Businesses today, across every industry, are recognizing and witnessing the profound impacts that digital technologies are having in the marketplace. For many organizations, this new era of technology has allowed business models to be re-invented, opening up new opportunities for accelerated growth or simplified operations. For other organizations that are unable to embrace or implement new digital technologies, this can mean a loss in market share or the diminishing of returns.
So, what is digital transformation and how are organizations using digital technologies to innovate business models to enhance the success of the business? Digital Transformation is more than just a simple step change to an existing business process, product or service. It is the re-imagining and creation of new and innovative business models and possibly new business categories. This has already been the case in certain industries such as the retail, public services, telecommunications and finance to name but a few.
It would be easy for the public to take an overly simplistic view of digital transformation as we all engage with technology in way that is simple, intuitive, high speed and mobile. But what the public doesn’t see is the way in which a business has transformed its ‘back end’ operations to provide such an enhanced customer service. The journey occurring behind the scenes has required the updating of IT platforms, building business networks, up-skilling employees and preparing business functions for the impacts.
In Australia, the public sector “Digital Transformation Agency” has been created to provide the strategic and policy leadership for whole-of-government digital service delivery. This new era of digitization within the public sector is transforming the way in which services are delivered to citizens and opens up opportunities to utilize predictive analytics on public healthcare, education or welfare.
But not all organizations have their digital objectives so carefully mapped out. Despite the desire to implement a digital strategy these businesses are languishing by creating ad-hoc projects that are disconnected and potentially not even aligned with the company’s objectives. Such initiatives are normally kicked off to meet some immediate need but are rarely transformational and will generally run out of steam or funding before they produce any long-term gains. So, it is vital that a long term digital strategy is clearly defined and agreed upon to allow such short term digital initiatives to meet the long-term vision for the business.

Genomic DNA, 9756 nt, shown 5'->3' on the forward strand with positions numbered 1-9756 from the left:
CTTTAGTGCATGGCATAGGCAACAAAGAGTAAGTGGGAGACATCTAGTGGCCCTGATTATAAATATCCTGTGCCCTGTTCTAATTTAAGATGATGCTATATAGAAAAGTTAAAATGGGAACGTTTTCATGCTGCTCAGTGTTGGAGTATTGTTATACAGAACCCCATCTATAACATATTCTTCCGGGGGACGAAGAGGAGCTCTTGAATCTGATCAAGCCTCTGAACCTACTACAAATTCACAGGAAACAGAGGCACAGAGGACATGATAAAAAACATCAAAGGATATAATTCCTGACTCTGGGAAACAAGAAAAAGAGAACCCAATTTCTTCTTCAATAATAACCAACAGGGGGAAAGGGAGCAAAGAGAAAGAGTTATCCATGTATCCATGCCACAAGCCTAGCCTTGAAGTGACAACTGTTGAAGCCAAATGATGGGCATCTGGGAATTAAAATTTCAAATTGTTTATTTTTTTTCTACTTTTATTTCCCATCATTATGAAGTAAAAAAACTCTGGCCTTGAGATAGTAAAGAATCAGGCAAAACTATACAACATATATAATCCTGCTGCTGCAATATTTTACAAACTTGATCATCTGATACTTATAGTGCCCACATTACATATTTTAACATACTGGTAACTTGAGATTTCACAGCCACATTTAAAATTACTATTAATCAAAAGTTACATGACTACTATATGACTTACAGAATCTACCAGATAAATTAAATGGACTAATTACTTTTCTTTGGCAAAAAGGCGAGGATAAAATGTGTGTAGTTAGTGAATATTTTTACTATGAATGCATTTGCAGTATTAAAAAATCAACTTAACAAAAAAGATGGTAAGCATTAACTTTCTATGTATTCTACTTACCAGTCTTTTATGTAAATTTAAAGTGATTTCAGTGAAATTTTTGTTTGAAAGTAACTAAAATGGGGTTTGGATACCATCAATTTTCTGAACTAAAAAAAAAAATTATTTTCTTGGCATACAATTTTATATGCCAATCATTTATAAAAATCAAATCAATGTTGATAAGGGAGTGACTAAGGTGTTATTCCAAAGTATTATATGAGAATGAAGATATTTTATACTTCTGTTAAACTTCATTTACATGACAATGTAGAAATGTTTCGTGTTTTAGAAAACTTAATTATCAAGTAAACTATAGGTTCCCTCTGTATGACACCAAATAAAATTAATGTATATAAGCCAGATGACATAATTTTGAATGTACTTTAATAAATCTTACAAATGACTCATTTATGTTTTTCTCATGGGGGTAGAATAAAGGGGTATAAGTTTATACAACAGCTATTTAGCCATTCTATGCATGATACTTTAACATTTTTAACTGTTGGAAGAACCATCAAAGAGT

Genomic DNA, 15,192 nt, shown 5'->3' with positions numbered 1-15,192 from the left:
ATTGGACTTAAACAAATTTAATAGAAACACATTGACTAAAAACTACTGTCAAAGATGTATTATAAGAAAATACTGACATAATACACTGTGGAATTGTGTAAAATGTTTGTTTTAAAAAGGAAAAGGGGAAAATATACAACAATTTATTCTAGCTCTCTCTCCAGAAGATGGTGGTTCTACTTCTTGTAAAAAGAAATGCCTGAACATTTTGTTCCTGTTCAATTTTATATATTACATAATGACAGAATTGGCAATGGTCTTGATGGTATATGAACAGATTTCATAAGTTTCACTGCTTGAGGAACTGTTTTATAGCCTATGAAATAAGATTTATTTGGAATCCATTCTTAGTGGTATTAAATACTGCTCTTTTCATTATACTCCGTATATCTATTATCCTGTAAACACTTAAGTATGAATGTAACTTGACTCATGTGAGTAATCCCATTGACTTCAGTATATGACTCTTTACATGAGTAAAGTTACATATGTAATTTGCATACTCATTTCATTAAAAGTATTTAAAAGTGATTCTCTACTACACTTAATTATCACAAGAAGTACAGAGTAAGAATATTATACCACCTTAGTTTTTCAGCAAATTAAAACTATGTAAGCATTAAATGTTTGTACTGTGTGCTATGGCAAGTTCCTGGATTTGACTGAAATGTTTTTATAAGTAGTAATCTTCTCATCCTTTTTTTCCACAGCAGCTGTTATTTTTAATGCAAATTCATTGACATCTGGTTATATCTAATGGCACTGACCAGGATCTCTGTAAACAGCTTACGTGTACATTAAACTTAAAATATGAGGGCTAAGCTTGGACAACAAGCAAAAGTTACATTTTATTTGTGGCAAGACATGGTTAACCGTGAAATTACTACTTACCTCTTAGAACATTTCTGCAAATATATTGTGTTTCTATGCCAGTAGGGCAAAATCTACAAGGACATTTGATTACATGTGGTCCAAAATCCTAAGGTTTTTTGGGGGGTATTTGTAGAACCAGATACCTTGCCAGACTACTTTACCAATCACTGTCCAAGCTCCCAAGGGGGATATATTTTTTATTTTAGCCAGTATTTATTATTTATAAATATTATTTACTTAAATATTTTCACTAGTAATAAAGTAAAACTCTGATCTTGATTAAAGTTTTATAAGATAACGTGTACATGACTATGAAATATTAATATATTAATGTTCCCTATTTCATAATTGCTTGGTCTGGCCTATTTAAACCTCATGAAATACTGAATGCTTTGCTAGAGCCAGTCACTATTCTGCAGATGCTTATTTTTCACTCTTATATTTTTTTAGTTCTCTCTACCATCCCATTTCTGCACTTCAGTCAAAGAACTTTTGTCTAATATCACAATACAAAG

Ultimately it is the CEO of an organization that will set the agenda and direction for any digital transformation initiatives and provide an environment within the organization that is conducive to adopting innovative digital solutions. The CIO will then implement and drive the digital change but it is becoming more common for new roles to be created that require both technical and leadership skills in order to successfully implement the change.
Ultimately, for an organization to adopt and implement a digital program it will require the right people with the appropriate skills, experience and professional qualities to fill key roles. Unfortunately, with the speed of change within industry and the rapid change in digital technologies such personnel are in short supply. Universities can prepare a future workforce but it will be the consulting organizations that will truly build a capability to support organizations on their digital transformational journeys by fostering a workforce with skills in both IT and business.
In summary, it is likely that most organizations are aware that digital technologies may disrupt their businesses in the future. Many are taking small steps now to implement some level of digitization to meet immediate needs while others are developing long term goals. The key to success will require a clear vision, the right people and adaptive technology.